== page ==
On the Use of Culture

In one of Georgian classic movies an elementary school teacher asks her students what benefit people get from the barn-door fowl. For the hen, the duck and the goose children answer pretty quickly: down, eggs, meat. However when asked about the benefits people get from keeping the rooster, one lad couldn’t recall any of such. After some struggling finally he answered: “it poops.”

Now back to why I started writing this post. Recently Georgian government announced one of Georgian highland regions Svaneti to become an international ski resort. And not just a regular one, but a year-round one – the mountains there are tall enough to hold snows even during the summer. Plus, the resort is within the driving distance from the sea coast. The idea is that a vacationer will be able to swim the sea and then to ski within the same day.

Adishi towers
A village in Svaneti. 2010

However, the thing is that until very recent Svaneti remained one of the closest and traditional regions in the Caucasus. Even during Soviet times, when the most development of the region happened, it remained very loyal to the ancestral traditions. After the collapse of the Soviet Union Svaneti has turned into a crime’s nest, that was virtually uncontrollable by the state. Even locals would be robbed on Svaneti’s roads for more than fifteen years, not mentioning all sorts of tourists and mountineers, who later would think twice about going to Svaneti again. As a result, the region was little influenced by the outer world and most of the traditions and customs were preserved as they were, say, a century ago.

Now it is expected that the touristic boom in Svaneti will change the lifestyle of people, who live there. Locals will have to adjust to the new environment. Those, who have left Svaneti for valley years ago will return and the secluded region will turn into the fussy ski resort.

Illuminated Mestia, the major town in Upper Svaneti. 2011

I started documenting Svaneti a couple of years ago and immediately dug it as a very photogenic and ethnographically interesting region. Later I got interested in more detailed anthropological study of it. To me personally the development of tourism in the region was a sort of an intrusion and even the destruction of very interesting cultural layer. But of course it was the first emotions. Along with that I understand and welcome the economic growth that the local population will benefit from. But at the same time the unique traditions may fade away.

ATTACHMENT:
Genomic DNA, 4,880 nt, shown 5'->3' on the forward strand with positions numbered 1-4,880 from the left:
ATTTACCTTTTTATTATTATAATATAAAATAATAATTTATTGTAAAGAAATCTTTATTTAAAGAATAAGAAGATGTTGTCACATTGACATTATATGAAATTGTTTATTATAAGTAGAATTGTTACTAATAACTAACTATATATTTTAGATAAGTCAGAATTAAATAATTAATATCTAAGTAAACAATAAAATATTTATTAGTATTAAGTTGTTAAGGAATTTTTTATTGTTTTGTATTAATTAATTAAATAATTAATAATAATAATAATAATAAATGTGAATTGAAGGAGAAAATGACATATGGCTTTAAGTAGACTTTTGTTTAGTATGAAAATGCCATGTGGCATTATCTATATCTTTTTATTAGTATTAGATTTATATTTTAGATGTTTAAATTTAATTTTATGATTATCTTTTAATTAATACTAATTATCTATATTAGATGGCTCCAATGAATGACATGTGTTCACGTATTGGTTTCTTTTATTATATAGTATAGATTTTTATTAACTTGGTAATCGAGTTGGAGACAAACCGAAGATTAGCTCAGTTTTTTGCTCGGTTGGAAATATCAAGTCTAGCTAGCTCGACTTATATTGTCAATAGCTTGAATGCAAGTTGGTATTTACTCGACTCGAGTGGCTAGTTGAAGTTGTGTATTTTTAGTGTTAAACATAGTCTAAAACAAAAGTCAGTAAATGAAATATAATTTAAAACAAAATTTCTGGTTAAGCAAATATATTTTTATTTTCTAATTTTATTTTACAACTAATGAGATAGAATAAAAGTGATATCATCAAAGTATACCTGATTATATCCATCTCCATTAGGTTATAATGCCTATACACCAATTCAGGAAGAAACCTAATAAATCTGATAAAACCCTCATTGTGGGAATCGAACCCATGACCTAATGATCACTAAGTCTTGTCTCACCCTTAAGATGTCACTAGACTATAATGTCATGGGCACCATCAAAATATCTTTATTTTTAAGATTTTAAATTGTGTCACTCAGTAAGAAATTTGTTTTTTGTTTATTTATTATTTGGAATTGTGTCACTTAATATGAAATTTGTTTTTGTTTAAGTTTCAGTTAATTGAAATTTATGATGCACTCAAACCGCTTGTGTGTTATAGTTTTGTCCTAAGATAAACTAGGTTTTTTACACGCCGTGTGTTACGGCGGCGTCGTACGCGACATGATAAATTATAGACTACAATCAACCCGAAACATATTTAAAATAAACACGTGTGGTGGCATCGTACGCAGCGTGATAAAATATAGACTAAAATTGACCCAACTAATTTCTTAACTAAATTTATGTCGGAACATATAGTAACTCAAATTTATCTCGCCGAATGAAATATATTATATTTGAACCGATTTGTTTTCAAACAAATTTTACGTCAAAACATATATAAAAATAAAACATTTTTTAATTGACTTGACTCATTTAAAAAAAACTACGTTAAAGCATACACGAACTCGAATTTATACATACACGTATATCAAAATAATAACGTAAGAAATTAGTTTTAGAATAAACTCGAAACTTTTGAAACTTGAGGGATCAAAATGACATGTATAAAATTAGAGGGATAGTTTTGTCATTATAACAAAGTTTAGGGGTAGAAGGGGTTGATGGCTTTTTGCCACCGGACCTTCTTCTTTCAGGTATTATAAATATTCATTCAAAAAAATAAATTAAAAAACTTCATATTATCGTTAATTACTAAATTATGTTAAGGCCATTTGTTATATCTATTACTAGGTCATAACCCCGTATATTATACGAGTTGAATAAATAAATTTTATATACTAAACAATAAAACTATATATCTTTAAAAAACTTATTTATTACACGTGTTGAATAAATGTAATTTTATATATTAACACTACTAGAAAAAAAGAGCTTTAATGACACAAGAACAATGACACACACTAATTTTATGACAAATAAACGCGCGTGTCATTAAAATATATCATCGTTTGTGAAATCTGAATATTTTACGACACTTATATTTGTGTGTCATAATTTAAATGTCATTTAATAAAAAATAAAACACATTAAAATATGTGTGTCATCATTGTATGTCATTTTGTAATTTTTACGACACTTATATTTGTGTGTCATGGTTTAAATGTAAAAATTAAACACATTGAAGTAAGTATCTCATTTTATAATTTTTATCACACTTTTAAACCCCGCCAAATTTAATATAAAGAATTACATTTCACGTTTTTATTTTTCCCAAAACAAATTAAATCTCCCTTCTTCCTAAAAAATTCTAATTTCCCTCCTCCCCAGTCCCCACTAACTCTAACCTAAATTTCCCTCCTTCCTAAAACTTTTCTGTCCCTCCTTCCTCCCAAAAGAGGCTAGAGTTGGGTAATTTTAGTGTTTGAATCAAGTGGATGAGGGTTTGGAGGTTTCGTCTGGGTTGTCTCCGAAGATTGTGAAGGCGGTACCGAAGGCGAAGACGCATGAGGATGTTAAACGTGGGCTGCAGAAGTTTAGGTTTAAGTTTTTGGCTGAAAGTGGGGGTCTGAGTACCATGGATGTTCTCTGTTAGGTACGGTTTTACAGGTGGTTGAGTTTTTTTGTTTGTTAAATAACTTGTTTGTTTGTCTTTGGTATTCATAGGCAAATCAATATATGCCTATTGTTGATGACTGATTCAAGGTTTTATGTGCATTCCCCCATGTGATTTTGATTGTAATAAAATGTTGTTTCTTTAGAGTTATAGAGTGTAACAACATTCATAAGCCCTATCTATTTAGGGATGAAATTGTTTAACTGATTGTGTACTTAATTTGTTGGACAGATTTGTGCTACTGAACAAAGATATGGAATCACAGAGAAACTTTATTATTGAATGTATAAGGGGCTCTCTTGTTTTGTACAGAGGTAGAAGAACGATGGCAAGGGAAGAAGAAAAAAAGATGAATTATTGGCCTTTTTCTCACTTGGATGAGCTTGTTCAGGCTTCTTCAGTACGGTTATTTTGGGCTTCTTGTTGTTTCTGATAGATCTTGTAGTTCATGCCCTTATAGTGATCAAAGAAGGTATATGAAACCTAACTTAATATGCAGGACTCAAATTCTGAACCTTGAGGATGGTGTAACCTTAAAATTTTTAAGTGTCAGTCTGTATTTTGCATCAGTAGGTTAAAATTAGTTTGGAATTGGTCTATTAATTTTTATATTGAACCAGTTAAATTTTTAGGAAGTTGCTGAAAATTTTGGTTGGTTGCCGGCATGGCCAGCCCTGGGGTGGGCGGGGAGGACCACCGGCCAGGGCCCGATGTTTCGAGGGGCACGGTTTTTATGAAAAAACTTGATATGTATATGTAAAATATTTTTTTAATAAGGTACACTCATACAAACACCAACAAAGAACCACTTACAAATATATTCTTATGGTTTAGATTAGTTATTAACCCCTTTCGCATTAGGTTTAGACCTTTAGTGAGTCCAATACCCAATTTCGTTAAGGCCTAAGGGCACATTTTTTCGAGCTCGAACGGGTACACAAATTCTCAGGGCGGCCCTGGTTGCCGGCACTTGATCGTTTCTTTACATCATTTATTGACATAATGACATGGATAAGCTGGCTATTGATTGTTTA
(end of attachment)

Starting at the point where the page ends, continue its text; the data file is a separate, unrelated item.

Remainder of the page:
Slaughtering of an ox for a celebration in Svaneti. 2010

Now, the question is: why do we care at all about the preservation of local culture? And does the word “preservation” apply to culture? Another question could be: what is the benefit we get from studying local traditions and customs? Why should we care about them at all? What will we lose if they vanish? This is the question I keep asking myself while working in yet another region: what is the practical use of the local traditions I am observing? May be they are like that rooster: useful at the first glance, but difficult for a little boy to define the benefit coming from it?

A friend of mine had this explanation: we need to “preserve” traditions in Svaneti, because in case tourism doesn’t work there, people can return to their original state of being. In other words, he meant that traditions include agricultural skills, everyday wisdom and social structure. So if nothing works out, people still will have some basis to stand upon.

Tradition of remembrance of the dead in Svan village. 2010

But culture is not only agricultural skills. Technological development changes those skills, social structures change, but it doesn’t mean that cultures are “vanishing.”

Anthropologists explain culture as a tool for society’s survival. It constantly changes along with environment and can exist only in human minds. But it could also mean that the culture is indestructible (as long as human beings are alive), since whatever happens to it and however it changes, it’s there. On the other hand sometimes we intuitively speak about destruction of cultures, even cultural revolution or stagnation.

Preparing a boar for holiday immolation in Svaneti. 2010

Of course it just depends on a way we use the term, and that’s why we need to define what exactly we mean by word “culture.” But whatever we mean by it, it also depends on how we feel when an all-year ski resort brings booming nightclubs to a place where people still say half-pagan prayers for the fertility.

A Svan village elder. 2010

P.S. Is it a cultural aspect that Japanese people stayed calm and organized in the aftermath of the recent earthquake? Almost no looting, well-organized queues, people followed the safety instructions and helped others. Not many other nations did the same. But where exactly does this attitude come from? A good discussion topic, to my mind.


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